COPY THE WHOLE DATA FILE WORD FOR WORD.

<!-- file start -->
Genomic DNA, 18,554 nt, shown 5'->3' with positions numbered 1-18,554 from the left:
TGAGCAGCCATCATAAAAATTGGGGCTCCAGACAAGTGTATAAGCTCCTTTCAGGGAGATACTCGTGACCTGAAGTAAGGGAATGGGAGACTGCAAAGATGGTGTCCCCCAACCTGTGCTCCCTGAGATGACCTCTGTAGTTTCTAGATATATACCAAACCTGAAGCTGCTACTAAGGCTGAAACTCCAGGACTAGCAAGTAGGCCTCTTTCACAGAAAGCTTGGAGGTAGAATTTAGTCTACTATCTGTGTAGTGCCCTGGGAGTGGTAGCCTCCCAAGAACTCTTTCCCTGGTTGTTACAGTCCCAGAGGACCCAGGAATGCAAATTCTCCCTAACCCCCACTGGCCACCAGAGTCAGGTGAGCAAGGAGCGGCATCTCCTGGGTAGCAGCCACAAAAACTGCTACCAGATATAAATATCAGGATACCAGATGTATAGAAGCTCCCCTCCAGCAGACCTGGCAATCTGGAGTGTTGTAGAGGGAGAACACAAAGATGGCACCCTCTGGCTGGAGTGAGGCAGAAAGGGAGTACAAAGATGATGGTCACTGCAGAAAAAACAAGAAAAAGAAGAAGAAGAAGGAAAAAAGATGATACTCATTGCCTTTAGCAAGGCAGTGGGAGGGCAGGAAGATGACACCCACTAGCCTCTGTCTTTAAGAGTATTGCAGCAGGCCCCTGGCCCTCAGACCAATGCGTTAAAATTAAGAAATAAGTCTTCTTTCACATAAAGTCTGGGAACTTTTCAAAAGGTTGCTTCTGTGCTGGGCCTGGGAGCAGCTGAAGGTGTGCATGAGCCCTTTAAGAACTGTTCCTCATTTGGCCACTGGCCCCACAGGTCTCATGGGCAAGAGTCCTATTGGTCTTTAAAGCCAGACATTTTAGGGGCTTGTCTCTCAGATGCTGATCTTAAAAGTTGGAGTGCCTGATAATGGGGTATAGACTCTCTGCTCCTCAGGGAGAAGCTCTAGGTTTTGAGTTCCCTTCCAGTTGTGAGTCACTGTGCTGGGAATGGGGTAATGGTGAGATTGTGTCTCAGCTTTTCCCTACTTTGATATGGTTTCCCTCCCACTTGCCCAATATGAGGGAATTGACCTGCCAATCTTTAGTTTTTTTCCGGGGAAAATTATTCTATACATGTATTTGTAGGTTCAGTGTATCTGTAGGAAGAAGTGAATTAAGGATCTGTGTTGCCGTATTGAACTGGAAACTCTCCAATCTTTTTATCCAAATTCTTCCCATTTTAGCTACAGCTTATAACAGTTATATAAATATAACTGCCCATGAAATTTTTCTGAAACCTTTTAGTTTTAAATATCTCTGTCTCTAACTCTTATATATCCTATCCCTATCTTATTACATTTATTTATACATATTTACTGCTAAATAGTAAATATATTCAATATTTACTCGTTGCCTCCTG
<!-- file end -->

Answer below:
Genomic DNA, 18,554 nt, shown 5'->3' with positions numbered 1-18,554 from the left:
TGAGCAGCCATCATAAAAATTGGGGCTCCAGACAAGTGTATAAGCTCCTTTCAGGGAGATACTCGTGACCTGAAGTAAGGGAATGGGAGACTGCAAAGATGGTGTCCCCCAACCTGTGCTCCCTGAGATGACCTCTGTAGTTTCTAGATATATACCAAACCTGAAGCTGCTACTAAGGCTGAAACTCCAGGACTAGCAAGTAGGCCTCTTTCACAGAAAGCTTGGAGGTAGAATTTAGTCTACTATCTGTGTAGTGCCCTGGGAGTGGTAGCCTCCCAAGAACTCTTTCCCTGGTTGTTACAGTCCCAGAGGACCCAGGAATGCAAATTCTCCCTAACCCCCACTGGCCACCAGAGTCAGGTGAGCAAGGAGCGGCATCTCCTGGGTAGCAGCCACAAAAACTGCTACCAGATATAAATATCAGGATACCAGATGTATAGAAGCTCCCCTCCAGCAGACCTGGCAATCTGGAGTGTTGTAGAGGGAGAACACAAAGATGGCACCCTCTGGCTGGAGTGAGGCAGAAAGGGAGTACAAAGATGATGGTCACTGCAGAAAAAACAAGAAAAAGAAGAAGAAGAAGGAAAAAAGATGATACTCATTGCCTTTAGCAAGGCAGTGGGAGGGCAGGAAGATGACACCCACTAGCCTCTGTCTTTAAGAGTATTGCAGCAGGCCCCTGGCCCTCAGACCAATGCGTTAAAATTAAGAAATAAGTCTTCTTTCACATAAAGTCTGGGAACTTTTCAAAAGGTTGCTTCTGTGCTGGGCCTGGGAGCAGCTGAAGGTGTGCATGAGCCCTTTAAGAACTGTTCCTCATTTGGCCACTGGCCCCACAGGTCTCATGGGCAAGAGTCCTATTGGTCTTTAAAGCCAGACATTTTAGGGGCTTGTCTCTCAGATGCTGATCTTAAAAGTTGGAGTGCCTGATAATGGGGTATAGACTCTCTGCTCCTCAGGGAGAAGCTCTAGGTTTTGAGTTCCCTTCCAGTTGTGAGTCACTGTGCTGGGAATGGGGTAATGGTGAGATTGTGTCTCAGCTTTTCCCTACTTTGATATGGTTTCCCTCCCACTTGCCCAATATGAGGGAATTGACCTGCCAATCTTTAGTTTTTTTCCGGGGAAAATTATTCTATACATGTATTTGTAGGTTCAGTGTATCTGTAGGAAGAAGTGAATTAAGGATCTGTGTTGCCGTATTGAACTGGAAACTCTCCAATCTTTTTATCCAAATTCTTCCCATTTTAGCTACAGCTTATAACAGTTATATAAATATAACTGCCCATGAAATTTTTCTGAAACCTTTTAGTTTTAAATATCTCTGTCTCTAACTCTTATATATCCTATCCCTATCTTATTACATTTATTTATACATATTTACTGCTAAATAGTAAATATATTCAATATTTACTCGTTGCCTCCTG